Thursday April 28, 2022. BY | Insolvency and Bankruptcy Code
The Supreme Court bench comprising of Justices MR Shah and Aniruddha Bose in the recent Judgement held that:
– the wages or salaries of only such workmen/employees, who worked during the Corporate Insolvency Resolution Process (“CIRP”), shall be included in the CIRP costs; and
– the provident fund, gratuity fund and pension fund shall be kept out of the liquidation estate assets
Facts of the Case
In this case, the appeal was filed against the order of National Company Law Appellate Tribunal which dismissed an appeal against order National Company Law Tribunal (“NCLT”), which denied relief to the employees who claimed salary for the CIRP period and the period before that.
The appeal stated that salaries and the dues which are payable to the employees, during the timeframe of CIRP can be considered as CIRP costs as per Section 5 (13) under Insolvency and Bankruptcy Code, 2016 (“IB Code”) and are liable to be disbursed even prior to the amount distributed as per Section 53 of the Code.
The appeal further submitted that under Section 36(4) of the IB Code, the amounts of provident fund, gratuity, and pension fund should be separated from the liquidation.
The Respondents on the other hand contended that salaries of the appellants, who did not work during CIRP, or during the liquidation process, could not be considered as the CIRP costs under the Section 5 (13) (c) of IB Code.
The Court held that before the claims of the concerned workers with respect to their salaries during CIRP period can be considered, primarily it should be established that during CIRP the corporate debtor was a going concern and that the concerned workers actually worked during this timeframe.
“The wages/salaries of such workmen/employees who actually worked, shall be included in the CIRP costs and in case of liquidation of the corporate debtor, dues towards the wages and salaries of such workmen/employees who actually worked when the corporate debtor was a going concern during the CIRP, being a part of the CIRP costs are entitled to have the first priority and they have to be paid in full first as per Section 53(1)(a) of the IB Code.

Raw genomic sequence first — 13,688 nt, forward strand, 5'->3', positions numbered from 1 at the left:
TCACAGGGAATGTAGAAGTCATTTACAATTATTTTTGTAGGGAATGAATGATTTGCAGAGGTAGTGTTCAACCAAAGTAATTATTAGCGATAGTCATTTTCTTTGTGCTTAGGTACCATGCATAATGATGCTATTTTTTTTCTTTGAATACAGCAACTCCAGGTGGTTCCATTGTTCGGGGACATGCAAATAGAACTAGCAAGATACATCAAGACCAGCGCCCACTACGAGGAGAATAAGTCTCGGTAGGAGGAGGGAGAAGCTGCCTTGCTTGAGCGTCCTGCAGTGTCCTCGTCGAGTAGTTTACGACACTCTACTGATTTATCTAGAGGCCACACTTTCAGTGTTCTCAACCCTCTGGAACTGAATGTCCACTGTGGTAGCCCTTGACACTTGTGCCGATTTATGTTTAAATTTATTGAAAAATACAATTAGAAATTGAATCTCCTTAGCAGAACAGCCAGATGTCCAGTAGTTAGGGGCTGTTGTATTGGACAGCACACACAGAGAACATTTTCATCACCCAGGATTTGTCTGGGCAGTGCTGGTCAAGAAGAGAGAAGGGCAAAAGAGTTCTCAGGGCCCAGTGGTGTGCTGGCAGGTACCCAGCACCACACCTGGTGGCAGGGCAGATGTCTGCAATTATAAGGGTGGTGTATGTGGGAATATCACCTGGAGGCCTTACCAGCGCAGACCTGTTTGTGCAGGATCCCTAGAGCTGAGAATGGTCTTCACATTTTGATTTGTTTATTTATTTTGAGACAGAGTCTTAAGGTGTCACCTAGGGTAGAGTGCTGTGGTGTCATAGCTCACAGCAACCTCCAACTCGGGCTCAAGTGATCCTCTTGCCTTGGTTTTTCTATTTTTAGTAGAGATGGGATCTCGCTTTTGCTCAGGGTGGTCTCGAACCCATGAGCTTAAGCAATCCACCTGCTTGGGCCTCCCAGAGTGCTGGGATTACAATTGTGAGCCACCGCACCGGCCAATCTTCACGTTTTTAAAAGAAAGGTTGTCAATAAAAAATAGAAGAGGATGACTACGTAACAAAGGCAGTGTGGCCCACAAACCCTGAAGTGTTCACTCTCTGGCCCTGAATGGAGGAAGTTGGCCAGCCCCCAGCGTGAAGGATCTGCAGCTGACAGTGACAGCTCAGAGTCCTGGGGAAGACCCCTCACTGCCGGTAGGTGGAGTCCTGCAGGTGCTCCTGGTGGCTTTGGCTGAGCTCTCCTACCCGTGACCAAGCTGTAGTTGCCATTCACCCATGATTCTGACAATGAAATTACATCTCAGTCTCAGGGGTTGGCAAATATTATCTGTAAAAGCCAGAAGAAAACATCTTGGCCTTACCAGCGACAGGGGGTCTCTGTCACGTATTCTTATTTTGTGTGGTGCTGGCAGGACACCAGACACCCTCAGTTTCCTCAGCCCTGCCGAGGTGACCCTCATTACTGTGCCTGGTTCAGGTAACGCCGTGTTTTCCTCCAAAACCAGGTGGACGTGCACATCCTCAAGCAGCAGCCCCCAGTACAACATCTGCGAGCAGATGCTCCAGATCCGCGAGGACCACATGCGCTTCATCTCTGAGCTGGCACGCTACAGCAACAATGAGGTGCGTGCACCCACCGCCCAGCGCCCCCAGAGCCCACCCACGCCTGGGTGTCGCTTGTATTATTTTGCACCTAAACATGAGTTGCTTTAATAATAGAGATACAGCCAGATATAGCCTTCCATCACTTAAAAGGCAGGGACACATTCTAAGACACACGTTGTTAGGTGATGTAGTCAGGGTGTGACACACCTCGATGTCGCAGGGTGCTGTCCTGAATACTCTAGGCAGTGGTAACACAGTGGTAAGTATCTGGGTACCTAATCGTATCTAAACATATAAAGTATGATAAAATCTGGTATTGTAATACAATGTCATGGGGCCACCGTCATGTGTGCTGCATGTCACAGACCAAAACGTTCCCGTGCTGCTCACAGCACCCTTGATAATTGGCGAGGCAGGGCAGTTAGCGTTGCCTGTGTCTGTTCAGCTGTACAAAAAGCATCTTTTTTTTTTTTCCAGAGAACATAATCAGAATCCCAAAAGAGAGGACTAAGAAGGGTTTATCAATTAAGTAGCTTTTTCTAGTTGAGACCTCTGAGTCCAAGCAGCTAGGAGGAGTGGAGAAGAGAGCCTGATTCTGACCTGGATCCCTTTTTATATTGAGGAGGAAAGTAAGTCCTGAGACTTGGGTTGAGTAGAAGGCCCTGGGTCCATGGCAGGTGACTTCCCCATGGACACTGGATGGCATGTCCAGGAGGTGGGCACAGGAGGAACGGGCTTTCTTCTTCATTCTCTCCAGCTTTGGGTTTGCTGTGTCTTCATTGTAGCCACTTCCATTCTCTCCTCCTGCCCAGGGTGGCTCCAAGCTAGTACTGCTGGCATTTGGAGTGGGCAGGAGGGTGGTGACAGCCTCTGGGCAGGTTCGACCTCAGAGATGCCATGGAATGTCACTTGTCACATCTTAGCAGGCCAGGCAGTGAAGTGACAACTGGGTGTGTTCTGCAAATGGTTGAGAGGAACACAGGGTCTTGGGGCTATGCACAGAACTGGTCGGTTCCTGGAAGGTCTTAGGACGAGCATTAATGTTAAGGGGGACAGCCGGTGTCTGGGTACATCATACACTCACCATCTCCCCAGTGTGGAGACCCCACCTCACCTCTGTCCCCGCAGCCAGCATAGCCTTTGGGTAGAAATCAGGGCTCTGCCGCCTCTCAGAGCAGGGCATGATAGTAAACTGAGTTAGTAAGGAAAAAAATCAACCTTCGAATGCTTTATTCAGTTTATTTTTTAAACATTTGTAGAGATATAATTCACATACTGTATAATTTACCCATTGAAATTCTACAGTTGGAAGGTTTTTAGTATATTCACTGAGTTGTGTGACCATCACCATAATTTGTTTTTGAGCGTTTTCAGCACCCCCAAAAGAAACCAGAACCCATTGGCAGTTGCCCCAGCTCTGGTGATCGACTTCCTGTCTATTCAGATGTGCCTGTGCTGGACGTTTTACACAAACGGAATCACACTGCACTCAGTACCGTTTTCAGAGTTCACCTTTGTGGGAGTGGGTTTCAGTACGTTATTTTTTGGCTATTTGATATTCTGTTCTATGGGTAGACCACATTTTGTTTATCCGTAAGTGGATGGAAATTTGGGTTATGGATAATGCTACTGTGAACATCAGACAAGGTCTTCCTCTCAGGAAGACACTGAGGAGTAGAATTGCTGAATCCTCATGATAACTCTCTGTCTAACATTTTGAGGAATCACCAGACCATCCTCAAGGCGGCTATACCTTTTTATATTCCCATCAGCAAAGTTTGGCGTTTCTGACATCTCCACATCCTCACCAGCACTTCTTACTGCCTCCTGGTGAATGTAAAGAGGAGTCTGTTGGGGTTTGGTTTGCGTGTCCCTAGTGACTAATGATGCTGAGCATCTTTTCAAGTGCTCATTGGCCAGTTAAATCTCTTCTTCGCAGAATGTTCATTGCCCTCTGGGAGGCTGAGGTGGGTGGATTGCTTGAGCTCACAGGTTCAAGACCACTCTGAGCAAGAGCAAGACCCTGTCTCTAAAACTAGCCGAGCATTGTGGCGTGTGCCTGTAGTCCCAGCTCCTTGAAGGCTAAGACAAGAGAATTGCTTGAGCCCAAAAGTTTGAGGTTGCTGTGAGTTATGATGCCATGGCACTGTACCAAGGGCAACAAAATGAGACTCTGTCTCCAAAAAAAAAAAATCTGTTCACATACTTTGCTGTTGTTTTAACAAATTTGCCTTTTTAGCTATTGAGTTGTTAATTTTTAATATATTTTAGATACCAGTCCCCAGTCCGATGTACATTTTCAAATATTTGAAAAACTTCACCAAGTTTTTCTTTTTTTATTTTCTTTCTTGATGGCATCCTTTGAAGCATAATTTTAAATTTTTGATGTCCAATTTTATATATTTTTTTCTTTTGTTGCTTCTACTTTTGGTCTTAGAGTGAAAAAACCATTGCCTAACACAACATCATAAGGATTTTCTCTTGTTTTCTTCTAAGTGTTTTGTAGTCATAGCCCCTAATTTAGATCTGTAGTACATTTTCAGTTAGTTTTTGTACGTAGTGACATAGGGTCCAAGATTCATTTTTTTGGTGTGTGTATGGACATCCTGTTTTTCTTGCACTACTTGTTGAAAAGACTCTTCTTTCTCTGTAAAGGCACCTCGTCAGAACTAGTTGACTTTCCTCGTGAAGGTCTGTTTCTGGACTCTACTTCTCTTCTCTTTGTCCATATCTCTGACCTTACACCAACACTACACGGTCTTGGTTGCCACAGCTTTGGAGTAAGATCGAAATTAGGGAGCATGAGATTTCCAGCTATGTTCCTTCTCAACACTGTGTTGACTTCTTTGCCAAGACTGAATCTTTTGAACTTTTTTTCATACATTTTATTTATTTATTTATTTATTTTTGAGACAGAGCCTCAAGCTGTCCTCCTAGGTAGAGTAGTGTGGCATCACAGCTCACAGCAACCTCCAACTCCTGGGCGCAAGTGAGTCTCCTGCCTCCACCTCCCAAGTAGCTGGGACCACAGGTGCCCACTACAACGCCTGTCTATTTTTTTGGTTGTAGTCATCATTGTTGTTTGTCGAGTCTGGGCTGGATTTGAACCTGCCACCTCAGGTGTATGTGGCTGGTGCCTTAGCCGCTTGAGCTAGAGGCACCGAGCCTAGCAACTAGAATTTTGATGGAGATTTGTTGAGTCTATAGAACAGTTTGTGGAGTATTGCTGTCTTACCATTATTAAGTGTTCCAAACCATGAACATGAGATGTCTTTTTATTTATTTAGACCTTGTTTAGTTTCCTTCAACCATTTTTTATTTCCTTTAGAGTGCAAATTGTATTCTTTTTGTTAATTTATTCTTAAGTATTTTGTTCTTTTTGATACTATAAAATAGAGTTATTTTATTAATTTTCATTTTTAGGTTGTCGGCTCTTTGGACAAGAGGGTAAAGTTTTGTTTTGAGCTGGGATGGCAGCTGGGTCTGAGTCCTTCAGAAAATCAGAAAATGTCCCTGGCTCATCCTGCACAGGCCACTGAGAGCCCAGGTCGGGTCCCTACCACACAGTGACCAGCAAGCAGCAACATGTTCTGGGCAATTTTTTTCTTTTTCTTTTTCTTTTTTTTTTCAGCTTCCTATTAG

Therefore, while considering the claims of the concerned workmen/employees towards the wages/salaries payable during CIRP, first of all it has to be established and proved that during CIRP, the corporate debtor was a going concern and that the concerned workmen/employees actually worked while the corporate debtor was a going concern during the CIRP.
The wages and salaries of all other workmen/employees of the Corporate Debtor during the CIRP who actually have not worked and/or performed their duties when the Corporate Debtor was a going concern, shall not be included automatically in the CIRP costs. Only with respect to those workmen/employees who actually worked during CIRP when the Corporate Debtor was a going concern, their wages/salaries are to be included in the CIRP costs and they shall have the first priority over all other dues as per Section 53(1)(a) of the IB Code.”
The Court went on to add that “on a fair reading of Section 5(13) of the IB code which defines “insolvency resolution process costs”, it is observed and held that the dues towards the wages/salaries of only those workmen/employees who actually worked during the CIRP are to be included in the CIRP costs. The rests of the claims towards the wages/salaries of the workmen/employees, as observed hereinabove, shall be governed by Sections 53(1)(b) & (c) of the IB Code.”
The Court further noted that “If it is established and proved that during CIRP, the Corporate Debtor was a going concern and the concerned workmen/employees actually worked during the CIRP when the Corporate Debtor was a going concern, the wages and salaries of such workmen/employees to be included in the CIRP costs as defined under Section 5(13) of the IB Code and they will have to be paid such wages/salaries as per Section 53(1)(a) of the IB Code as part of the CIRP costs in full before making any payment as per priorities mentioned in Section 53(1) of the IB code.”